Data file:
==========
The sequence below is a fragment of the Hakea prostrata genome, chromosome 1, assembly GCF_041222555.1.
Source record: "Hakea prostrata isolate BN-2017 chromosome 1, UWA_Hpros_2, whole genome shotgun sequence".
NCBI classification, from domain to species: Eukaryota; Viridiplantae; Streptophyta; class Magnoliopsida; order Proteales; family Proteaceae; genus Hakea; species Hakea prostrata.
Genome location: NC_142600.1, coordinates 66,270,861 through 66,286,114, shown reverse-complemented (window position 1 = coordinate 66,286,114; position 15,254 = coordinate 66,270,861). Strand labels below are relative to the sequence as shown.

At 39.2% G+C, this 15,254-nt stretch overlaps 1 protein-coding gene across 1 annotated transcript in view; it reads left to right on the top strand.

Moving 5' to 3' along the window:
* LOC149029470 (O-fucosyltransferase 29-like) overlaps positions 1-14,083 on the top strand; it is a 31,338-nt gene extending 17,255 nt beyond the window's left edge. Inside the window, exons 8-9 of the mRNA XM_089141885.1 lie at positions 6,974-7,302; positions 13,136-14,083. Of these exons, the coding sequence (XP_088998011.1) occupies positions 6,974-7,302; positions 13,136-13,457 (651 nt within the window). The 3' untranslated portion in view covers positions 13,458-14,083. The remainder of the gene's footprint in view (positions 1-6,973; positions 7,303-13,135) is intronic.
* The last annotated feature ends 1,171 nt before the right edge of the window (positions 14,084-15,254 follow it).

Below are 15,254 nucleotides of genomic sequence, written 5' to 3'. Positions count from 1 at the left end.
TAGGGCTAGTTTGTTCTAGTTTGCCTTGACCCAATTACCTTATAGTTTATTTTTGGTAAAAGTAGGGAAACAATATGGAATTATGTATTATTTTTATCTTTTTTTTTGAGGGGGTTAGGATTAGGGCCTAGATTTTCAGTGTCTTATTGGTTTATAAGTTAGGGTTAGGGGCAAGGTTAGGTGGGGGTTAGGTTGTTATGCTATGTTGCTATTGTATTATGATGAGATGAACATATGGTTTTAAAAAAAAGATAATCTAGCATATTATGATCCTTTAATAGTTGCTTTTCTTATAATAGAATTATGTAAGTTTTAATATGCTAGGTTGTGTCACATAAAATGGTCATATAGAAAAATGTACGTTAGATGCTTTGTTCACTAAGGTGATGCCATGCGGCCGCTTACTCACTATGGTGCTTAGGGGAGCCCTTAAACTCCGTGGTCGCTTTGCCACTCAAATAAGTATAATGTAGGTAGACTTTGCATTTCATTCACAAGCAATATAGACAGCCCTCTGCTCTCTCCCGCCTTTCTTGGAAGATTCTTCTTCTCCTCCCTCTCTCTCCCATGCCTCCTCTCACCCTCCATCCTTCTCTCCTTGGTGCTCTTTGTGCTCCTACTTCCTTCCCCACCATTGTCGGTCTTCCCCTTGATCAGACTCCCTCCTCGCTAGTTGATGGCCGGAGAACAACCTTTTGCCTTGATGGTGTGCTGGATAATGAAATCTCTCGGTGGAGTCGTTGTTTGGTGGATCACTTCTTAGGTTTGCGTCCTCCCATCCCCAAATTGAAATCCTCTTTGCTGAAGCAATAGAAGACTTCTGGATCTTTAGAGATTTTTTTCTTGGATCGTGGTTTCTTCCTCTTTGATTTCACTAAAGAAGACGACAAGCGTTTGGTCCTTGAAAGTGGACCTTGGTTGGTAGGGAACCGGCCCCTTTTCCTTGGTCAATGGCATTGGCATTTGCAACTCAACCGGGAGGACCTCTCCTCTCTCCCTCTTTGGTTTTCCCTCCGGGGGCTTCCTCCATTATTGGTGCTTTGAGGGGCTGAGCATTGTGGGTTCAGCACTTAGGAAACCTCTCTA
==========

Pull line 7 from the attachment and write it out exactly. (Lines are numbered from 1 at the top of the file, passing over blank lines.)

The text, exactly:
* LOC149029470 (O-fucosyltransferase 29-like) overlaps positions 1-14,083 on the top strand; it is a 31,338-nt gene extending 17,255 nt beyond the window's left edge. Inside the window, exons 8-9 of the mRNA XM_089141885.1 lie at positions 6,974-7,302; positions 13,136-14,083. Of these exons, the coding sequence (XP_088998011.1) occupies positions 6,974-7,302; positions 13,136-13,457 (651 nt within the window). The 3' untranslated portion in view covers positions 13,458-14,083. The remainder of the gene's footprint in view (positions 1-6,973; positions 7,303-13,135) is intronic.